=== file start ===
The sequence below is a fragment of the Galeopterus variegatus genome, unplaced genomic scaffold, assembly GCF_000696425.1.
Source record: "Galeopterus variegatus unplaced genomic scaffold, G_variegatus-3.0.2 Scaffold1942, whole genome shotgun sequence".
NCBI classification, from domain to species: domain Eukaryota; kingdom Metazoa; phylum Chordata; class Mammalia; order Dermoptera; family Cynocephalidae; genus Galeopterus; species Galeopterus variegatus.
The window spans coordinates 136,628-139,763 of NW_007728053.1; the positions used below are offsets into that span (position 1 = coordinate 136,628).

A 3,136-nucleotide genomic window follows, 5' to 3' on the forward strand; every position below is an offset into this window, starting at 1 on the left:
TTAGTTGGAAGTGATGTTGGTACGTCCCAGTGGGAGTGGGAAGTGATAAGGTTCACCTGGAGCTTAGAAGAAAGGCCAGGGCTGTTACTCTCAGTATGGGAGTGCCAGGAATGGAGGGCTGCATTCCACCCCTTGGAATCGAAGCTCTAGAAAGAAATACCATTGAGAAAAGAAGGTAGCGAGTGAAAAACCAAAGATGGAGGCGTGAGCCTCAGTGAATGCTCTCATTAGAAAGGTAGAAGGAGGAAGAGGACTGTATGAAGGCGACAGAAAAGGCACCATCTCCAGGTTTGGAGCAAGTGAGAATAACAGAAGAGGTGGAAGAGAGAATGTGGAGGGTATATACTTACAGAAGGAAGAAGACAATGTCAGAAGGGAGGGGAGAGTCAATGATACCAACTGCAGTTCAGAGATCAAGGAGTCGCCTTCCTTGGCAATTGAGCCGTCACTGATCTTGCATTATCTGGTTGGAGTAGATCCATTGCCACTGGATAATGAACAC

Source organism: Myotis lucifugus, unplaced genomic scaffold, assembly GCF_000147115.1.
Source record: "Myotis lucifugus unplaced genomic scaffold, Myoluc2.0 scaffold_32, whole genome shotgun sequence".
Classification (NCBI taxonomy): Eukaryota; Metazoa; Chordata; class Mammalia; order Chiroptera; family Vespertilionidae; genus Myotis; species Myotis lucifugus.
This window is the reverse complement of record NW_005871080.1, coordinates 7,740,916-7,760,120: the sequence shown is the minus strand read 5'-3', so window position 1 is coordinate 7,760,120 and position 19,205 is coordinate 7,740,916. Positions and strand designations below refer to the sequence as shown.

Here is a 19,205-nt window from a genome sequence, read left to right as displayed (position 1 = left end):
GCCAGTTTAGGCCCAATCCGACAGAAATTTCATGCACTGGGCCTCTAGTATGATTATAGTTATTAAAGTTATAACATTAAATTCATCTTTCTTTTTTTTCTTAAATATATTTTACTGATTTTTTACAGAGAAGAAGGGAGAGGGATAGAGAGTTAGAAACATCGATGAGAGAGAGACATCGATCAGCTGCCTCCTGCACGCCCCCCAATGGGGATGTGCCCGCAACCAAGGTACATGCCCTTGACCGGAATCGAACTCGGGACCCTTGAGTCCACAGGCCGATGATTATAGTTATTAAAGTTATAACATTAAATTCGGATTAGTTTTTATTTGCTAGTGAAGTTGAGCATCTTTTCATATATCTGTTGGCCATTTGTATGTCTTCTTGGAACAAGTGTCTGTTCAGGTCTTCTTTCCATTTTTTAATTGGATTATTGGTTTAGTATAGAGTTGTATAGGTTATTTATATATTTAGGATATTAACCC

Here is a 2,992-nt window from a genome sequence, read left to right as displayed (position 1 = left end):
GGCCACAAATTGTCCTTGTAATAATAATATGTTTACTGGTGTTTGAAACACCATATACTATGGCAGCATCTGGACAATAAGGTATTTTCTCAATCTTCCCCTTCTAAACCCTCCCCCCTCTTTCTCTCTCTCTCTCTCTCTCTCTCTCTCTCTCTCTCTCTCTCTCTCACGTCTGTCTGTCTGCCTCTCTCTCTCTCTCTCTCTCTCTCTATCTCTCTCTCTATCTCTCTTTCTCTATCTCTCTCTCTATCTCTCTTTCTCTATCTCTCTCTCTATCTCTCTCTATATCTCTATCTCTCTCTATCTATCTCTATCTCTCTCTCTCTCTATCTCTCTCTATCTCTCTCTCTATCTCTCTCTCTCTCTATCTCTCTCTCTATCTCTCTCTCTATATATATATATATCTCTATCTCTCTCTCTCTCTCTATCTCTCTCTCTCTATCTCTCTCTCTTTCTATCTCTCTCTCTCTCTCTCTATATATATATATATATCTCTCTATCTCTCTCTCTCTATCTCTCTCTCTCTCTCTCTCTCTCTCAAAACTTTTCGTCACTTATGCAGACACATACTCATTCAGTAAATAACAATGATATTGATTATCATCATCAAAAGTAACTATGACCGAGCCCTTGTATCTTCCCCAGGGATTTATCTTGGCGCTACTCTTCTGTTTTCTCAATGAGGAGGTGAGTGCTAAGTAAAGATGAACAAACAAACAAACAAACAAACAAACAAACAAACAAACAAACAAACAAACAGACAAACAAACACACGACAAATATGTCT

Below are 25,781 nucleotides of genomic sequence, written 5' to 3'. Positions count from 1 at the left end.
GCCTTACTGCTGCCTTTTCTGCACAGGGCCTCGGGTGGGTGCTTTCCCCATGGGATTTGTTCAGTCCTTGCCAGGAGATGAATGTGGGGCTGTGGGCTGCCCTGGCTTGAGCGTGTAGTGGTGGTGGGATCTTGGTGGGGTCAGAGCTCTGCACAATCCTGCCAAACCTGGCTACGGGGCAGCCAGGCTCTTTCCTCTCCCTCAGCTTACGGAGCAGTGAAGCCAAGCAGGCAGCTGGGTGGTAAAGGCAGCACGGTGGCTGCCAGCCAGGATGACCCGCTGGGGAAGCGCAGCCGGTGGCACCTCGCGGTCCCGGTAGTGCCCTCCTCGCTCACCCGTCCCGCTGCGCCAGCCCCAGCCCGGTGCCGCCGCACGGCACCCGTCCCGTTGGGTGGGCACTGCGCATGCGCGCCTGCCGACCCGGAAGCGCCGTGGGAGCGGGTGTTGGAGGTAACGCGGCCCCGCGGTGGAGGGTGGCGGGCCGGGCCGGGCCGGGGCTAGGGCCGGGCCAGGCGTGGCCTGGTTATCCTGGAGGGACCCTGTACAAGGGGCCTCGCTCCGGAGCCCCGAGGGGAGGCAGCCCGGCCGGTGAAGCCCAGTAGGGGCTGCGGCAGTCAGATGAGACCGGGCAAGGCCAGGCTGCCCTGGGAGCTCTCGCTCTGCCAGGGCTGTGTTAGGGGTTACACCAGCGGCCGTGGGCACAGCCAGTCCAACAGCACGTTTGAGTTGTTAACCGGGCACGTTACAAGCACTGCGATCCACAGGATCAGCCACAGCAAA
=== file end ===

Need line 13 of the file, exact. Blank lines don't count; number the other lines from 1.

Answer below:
Here is a 2,992-nt window from a genome sequence, read left to right as displayed (position 1 = left end):